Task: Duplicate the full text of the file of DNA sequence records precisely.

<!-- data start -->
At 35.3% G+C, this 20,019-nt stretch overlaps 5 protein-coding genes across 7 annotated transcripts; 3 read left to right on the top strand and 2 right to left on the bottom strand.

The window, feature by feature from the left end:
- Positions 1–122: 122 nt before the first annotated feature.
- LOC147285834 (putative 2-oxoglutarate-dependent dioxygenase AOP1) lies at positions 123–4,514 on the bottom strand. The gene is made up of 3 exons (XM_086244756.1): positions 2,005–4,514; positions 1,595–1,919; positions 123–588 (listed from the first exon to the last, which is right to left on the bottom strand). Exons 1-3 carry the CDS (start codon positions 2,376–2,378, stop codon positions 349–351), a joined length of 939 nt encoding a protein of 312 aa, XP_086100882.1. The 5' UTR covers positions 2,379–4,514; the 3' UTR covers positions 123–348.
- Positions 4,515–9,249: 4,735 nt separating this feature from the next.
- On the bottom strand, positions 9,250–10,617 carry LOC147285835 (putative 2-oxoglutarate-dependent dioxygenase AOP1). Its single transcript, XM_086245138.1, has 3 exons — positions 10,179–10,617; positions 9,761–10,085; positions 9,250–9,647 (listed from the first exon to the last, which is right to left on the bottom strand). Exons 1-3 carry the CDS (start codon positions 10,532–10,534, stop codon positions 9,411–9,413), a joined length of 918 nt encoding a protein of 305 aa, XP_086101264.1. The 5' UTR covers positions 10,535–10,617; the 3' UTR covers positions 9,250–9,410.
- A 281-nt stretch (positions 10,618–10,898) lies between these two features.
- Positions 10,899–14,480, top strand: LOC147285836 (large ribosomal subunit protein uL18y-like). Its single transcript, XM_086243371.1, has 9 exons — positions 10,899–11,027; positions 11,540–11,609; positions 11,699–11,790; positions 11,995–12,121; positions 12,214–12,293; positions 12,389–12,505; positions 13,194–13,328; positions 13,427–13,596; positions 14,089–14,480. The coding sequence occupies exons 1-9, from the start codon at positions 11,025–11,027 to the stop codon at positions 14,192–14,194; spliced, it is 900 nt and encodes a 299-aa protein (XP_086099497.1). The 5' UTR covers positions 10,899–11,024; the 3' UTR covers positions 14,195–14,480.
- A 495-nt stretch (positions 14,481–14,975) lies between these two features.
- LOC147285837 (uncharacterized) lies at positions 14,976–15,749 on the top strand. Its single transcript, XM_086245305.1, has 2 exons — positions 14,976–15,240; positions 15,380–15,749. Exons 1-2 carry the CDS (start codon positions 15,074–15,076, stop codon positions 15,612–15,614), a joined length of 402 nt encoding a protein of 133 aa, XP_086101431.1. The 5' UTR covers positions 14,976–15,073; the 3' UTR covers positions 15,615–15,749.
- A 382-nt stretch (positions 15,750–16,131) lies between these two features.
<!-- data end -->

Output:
At 35.3% G+C, this 20,019-nt stretch overlaps 5 protein-coding genes across 7 annotated transcripts; 3 read left to right on the top strand and 2 right to left on the bottom strand.

The window, feature by feature from the left end:
- Positions 1–122: 122 nt before the first annotated feature.
- LOC147285834 (putative 2-oxoglutarate-dependent dioxygenase AOP1) lies at positions 123–4,514 on the bottom strand. The gene is made up of 3 exons (XM_086244756.1): positions 2,005–4,514; positions 1,595–1,919; positions 123–588 (listed from the first exon to the last, which is right to left on the bottom strand). Exons 1-3 carry the CDS (start codon positions 2,376–2,378, stop codon positions 349–351), a joined length of 939 nt encoding a protein of 312 aa, XP_086100882.1. The 5' UTR covers positions 2,379–4,514; the 3' UTR covers positions 123–348.
- Positions 4,515–9,249: 4,735 nt separating this feature from the next.
- On the bottom strand, positions 9,250–10,617 carry LOC147285835 (putative 2-oxoglutarate-dependent dioxygenase AOP1). Its single transcript, XM_086245138.1, has 3 exons — positions 10,179–10,617; positions 9,761–10,085; positions 9,250–9,647 (listed from the first exon to the last, which is right to left on the bottom strand). Exons 1-3 carry the CDS (start codon positions 10,532–10,534, stop codon positions 9,411–9,413), a joined length of 918 nt encoding a protein of 305 aa, XP_086101264.1. The 5' UTR covers positions 10,535–10,617; the 3' UTR covers positions 9,250–9,410.
- A 281-nt stretch (positions 10,618–10,898) lies between these two features.
- Positions 10,899–14,480, top strand: LOC147285836 (large ribosomal subunit protein uL18y-like). Its single transcript, XM_086243371.1, has 9 exons — positions 10,899–11,027; positions 11,540–11,609; positions 11,699–11,790; positions 11,995–12,121; positions 12,214–12,293; positions 12,389–12,505; positions 13,194–13,328; positions 13,427–13,596; positions 14,089–14,480. The coding sequence occupies exons 1-9, from the start codon at positions 11,025–11,027 to the stop codon at positions 14,192–14,194; spliced, it is 900 nt and encodes a 299-aa protein (XP_086099497.1). The 5' UTR covers positions 10,899–11,024; the 3' UTR covers positions 14,195–14,480.
- A 495-nt stretch (positions 14,481–14,975) lies between these two features.
- LOC147285837 (uncharacterized) lies at positions 14,976–15,749 on the top strand. Its single transcript, XM_086245305.1, has 2 exons — positions 14,976–15,240; positions 15,380–15,749. Exons 1-2 carry the CDS (start codon positions 15,074–15,076, stop codon positions 15,612–15,614), a joined length of 402 nt encoding a protein of 133 aa, XP_086101431.1. The 5' UTR covers positions 14,976–15,073; the 3' UTR covers positions 15,615–15,749.
- A 382-nt stretch (positions 15,750–16,131) lies between these two features.